What is a tax? The Supreme Court has indicated that taxes are “pecuniary burdens laid upon individuals or their property, regardless of their consent, for the purpose of defraying the expenses of government or of undertakings authorized by it.” New York v. Feiring, 313 U.S. 283, 285 (1941). But the label that Congress applies counts too; that means something that looks like a tax may not be treated like a tax because Congress chose to call it something else. This point is illustrated by a recent district court case decided under the Affordable Care Act, which held that a mandatory reinsurance contribution imposed upon a self-funded, self-administered group health plan was not a tax recoverable through a refund action. See Elec. Welfare Trust Fund v. United States, No. DKC 16-2186, 2017 U.S. Dist. LEXIS 113687 (D. Md. July 21, 2017).
The plaintiff, Electrical Welfare Trust Fund, Inc., sought to recoup a payment it had made under the Transitional Reinsurance Program established under the ACA. Under the program, for 2014, all self-funded group health plans were required to make a reinsurance contribution for 2014, but for 2015 and 2016, this only applied to self-funded plans that used a third party administrator. Elec. Welfare Trust Fund, 2017 U.S. Dist. LEXIS 113687 at *3-*4. In comments issued in connection with the promulgation of regulations, the Secretary of Health and Human Services indicated that the appropriate application of the statute to self-funded, self-administered funds was subject to interpretation; self-funded, self-administered funds were required to contribute for 2014 only. The requirement was not applied in 2015 and 2016 based on the Secretary’s determination that the exclusion of self-administered funds was a “better reading” of the statute. Id. The relevant statute imposed reinsurance contributions on “health insurance issuers, and third party administrators on behalf of group health plans.” 42 U.S.C. § 18061(b)(1)(A).
The Fund filed suit, and the government moved to dismiss for lack of subject matter jurisdiction, arguing that there had been no relevant waiver of sovereign immunity. The Fund countered that the tax refund statute, 28 U.S.C. § 1346(a)(1), provided the relevant waiver, arguing that it sought to recoup a tax that had been improperly assessed and collected. 2017 U.S. Dist. LEXIS 113687 at *6. The Fund also argued that it could pursue its claim under the tax refund statute because the statute also authorized an action to recover “any sum.” Id.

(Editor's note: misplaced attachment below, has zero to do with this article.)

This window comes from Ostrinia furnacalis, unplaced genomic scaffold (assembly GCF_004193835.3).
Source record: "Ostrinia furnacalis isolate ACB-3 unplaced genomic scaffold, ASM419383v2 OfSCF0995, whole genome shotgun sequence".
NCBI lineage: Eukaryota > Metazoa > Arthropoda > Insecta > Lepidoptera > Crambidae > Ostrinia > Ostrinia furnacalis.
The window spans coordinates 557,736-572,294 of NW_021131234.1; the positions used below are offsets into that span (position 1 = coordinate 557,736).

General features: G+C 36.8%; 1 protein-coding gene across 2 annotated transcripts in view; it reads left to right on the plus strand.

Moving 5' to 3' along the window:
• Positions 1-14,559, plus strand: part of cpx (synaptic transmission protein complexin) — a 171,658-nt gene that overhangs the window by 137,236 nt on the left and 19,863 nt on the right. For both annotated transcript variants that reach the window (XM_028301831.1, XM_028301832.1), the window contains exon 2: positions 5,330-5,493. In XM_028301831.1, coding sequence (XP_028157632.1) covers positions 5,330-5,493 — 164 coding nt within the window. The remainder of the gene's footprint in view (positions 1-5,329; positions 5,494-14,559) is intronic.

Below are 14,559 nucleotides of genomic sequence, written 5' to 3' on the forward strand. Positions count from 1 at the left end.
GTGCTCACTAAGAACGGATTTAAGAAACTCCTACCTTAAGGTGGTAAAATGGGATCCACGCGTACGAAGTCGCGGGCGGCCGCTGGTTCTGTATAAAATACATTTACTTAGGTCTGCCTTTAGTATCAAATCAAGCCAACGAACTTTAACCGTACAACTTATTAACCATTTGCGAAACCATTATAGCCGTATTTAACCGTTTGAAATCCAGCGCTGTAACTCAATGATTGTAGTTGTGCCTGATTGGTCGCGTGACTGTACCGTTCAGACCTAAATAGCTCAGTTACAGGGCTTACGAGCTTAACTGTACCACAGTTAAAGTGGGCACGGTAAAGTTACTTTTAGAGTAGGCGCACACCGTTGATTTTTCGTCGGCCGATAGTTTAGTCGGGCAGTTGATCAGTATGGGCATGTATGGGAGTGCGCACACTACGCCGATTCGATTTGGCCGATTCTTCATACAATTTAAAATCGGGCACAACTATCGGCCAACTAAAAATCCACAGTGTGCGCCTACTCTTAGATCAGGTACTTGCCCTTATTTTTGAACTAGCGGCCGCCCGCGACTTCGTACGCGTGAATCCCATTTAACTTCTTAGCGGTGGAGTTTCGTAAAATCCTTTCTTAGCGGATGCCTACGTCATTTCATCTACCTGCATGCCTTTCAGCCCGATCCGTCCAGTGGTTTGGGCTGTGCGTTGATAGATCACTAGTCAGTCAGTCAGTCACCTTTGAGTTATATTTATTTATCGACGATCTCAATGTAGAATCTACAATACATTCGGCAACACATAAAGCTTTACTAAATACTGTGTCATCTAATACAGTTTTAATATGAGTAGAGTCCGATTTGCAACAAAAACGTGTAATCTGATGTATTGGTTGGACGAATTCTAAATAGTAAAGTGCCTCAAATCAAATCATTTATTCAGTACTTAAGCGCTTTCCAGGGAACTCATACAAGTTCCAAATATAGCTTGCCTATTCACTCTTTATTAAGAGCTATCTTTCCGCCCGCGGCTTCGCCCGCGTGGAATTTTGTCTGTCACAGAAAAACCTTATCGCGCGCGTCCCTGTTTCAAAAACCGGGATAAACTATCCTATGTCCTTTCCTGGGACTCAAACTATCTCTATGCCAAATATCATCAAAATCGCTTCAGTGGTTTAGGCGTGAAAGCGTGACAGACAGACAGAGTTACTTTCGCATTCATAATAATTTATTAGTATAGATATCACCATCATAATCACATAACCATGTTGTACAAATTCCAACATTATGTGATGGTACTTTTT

The district court rejected the Fund’s argument for several reasons. While acknowledging the general definition of a tax as an involuntary exaction imposed by a government for public purposes, the court observed that the labels Congress applies are significant, pointing to the Supreme Court’s decision in National Federation of Independent Businesses v. Sebelius, 567 U.S. 519 (2012), which held that the individual mandate under the ACA was not a tax under the Anti-Injunction Act largely because Congress chose to label it a penalty. 2017 U.S. Dist. LEXIS 113687 at *8-*9 (citing Sebelius, 567 U.S. at 544-46).
The court noted several other factors that supported its conclusion that the reinsurance contribution was not a tax that could be recouped in a refund action. In addition to the label that Congress chose to apply, the court pointed to the following factors:
- Congress directed that the payments be made to third-party reinsurance entities instead of the IRS;
- Congress put the Secretary of Health and Human Services in charge of the reinsurance program, not the Secretary of the Treasury or the Commissioner of the IRS; and
- Congress placed the provisions governing the reinsurance program in Title 42 of the U.S. Code, not Title 26.
Id. at *12. In the court’s view, “the conclusion is inescapable that Congress did not intend for the reinsurance mandate to be considered an internal revenue tax.” Id. at *12-*13.
Next, the district court addressed the Plaintiff’s alternate argument that it could recoup “any sum” in a tax refund action. The problem here was the plain language of the statute, which authorizes suit to recover a tax, a penalty, or “or any sum alleged to have been excessive or in any manner wrongfully collected under the internal-revenue laws.” 28 U.S.C. § 1346(a)(1) (emphasis added). Surveying the limited case law construing the term “any sum,” the court concluded that the term reached payments that were incidental to the payment of a tax, such as interest. 2017 U.S. Dist. LEXIS 113687 at *13-*15.
That left the Fund’s claim under the Administrative Procedure Act, which does not provide for damages. Accordingly, that claim was dismissed as well.
This is a solid decision: The Fund’s argument that it could sue under the tax refund was frankly a stretch. Still, the case does raise a potential concern: Could Congress impose a payment that functioned like a tax but insulate it from recovery by calling it something else?
The answer is two-fold:
- As the district court reasoned, it is not simply the label that is relevant; the Supreme Court in Sebelius looked at the surrounding statutory context as well. See Sebelius, 567 U.S. at 544-46.
- The imposition of the payment requirement could be challenged through an action for injunctive relief, which would yield a determination that the payment was either a tax that could only be challenged through a refund claim or something else, which might be subject to injunctive relief if there was no mechanism for judicial review.
In fact, the Fund could have brought an action for injunctive relief when the payment was imposed upon it, as Sebelius provided a template for it to maneuver around the Anti-Injunction Act.